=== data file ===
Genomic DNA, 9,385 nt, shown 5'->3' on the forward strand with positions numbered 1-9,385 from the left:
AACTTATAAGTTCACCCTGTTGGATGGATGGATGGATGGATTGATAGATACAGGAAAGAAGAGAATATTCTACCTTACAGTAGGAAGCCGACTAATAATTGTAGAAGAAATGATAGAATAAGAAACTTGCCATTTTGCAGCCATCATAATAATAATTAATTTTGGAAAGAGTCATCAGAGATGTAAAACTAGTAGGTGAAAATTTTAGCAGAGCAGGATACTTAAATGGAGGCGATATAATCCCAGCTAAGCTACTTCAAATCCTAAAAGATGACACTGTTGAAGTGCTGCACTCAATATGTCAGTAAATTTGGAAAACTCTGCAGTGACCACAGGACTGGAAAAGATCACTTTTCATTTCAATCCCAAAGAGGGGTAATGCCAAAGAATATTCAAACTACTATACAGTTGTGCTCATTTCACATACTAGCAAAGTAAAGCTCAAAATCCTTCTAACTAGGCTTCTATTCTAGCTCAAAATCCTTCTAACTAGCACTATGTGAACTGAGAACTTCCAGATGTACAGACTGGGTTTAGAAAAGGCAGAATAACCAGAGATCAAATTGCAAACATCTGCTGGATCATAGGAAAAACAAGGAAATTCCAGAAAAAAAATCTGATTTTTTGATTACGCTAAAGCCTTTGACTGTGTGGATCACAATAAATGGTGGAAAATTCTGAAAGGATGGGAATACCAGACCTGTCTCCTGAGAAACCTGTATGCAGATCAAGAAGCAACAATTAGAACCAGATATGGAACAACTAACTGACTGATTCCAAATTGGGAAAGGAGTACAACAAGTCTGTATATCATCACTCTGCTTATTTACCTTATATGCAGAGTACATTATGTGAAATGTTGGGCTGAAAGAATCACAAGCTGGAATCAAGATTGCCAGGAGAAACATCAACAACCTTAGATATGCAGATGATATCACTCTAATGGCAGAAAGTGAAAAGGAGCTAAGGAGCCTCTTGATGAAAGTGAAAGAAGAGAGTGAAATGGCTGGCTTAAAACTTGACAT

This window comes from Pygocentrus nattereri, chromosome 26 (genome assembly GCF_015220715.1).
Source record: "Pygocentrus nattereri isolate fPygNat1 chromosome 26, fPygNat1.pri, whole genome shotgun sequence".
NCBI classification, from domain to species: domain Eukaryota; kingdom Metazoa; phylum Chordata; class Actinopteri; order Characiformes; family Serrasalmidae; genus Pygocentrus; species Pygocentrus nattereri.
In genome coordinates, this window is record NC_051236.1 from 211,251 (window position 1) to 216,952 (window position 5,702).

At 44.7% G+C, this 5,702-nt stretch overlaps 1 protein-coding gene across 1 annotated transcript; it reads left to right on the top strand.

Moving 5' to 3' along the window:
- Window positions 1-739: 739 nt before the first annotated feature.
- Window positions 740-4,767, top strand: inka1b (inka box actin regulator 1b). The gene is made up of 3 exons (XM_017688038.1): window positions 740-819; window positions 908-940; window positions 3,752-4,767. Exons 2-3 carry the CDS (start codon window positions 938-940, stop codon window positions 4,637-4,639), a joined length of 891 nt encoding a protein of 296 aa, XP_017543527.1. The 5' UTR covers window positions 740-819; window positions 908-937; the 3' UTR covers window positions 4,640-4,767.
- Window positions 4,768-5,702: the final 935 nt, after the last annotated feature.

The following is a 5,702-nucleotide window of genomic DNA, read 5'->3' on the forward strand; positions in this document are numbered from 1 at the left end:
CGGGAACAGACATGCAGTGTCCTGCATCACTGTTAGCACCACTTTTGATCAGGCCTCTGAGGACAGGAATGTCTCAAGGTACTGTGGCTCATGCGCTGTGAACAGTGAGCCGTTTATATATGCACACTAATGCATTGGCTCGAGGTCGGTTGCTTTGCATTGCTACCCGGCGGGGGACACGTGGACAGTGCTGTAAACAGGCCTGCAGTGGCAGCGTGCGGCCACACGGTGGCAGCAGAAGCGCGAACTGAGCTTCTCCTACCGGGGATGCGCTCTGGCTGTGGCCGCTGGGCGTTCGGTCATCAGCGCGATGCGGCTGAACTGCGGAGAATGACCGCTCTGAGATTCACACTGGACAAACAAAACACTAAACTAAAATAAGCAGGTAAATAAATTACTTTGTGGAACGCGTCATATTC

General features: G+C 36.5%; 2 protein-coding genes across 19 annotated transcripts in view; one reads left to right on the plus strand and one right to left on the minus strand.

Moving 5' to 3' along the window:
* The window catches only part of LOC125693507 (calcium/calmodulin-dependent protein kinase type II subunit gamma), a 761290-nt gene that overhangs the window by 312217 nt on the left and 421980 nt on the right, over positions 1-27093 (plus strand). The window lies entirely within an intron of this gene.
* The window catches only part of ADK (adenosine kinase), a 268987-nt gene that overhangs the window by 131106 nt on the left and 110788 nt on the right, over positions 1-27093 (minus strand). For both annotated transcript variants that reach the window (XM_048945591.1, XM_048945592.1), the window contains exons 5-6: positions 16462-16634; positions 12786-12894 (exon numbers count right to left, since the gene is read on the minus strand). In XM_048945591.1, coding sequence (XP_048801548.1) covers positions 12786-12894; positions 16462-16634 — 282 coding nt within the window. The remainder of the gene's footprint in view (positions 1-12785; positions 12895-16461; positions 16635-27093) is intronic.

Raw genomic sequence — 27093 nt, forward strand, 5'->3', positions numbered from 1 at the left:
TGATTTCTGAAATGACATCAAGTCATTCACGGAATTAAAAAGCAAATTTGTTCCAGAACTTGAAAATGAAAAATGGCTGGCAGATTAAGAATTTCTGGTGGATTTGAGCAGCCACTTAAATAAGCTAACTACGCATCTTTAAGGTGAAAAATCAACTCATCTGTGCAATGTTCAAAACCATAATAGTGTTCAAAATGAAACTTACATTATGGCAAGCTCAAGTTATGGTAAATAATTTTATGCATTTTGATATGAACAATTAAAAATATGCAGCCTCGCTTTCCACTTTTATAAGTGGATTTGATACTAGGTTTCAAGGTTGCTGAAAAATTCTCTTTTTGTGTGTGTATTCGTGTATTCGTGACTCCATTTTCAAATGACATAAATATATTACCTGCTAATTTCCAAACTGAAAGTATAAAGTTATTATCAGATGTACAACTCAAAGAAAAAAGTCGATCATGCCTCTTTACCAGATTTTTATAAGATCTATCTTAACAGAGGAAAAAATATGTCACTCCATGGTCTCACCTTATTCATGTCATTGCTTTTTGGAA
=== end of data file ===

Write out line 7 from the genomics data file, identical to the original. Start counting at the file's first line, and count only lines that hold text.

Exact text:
At 44.7% G+C, this 5,702-nt stretch overlaps 1 protein-coding gene across 1 annotated transcript; it reads left to right on the top strand.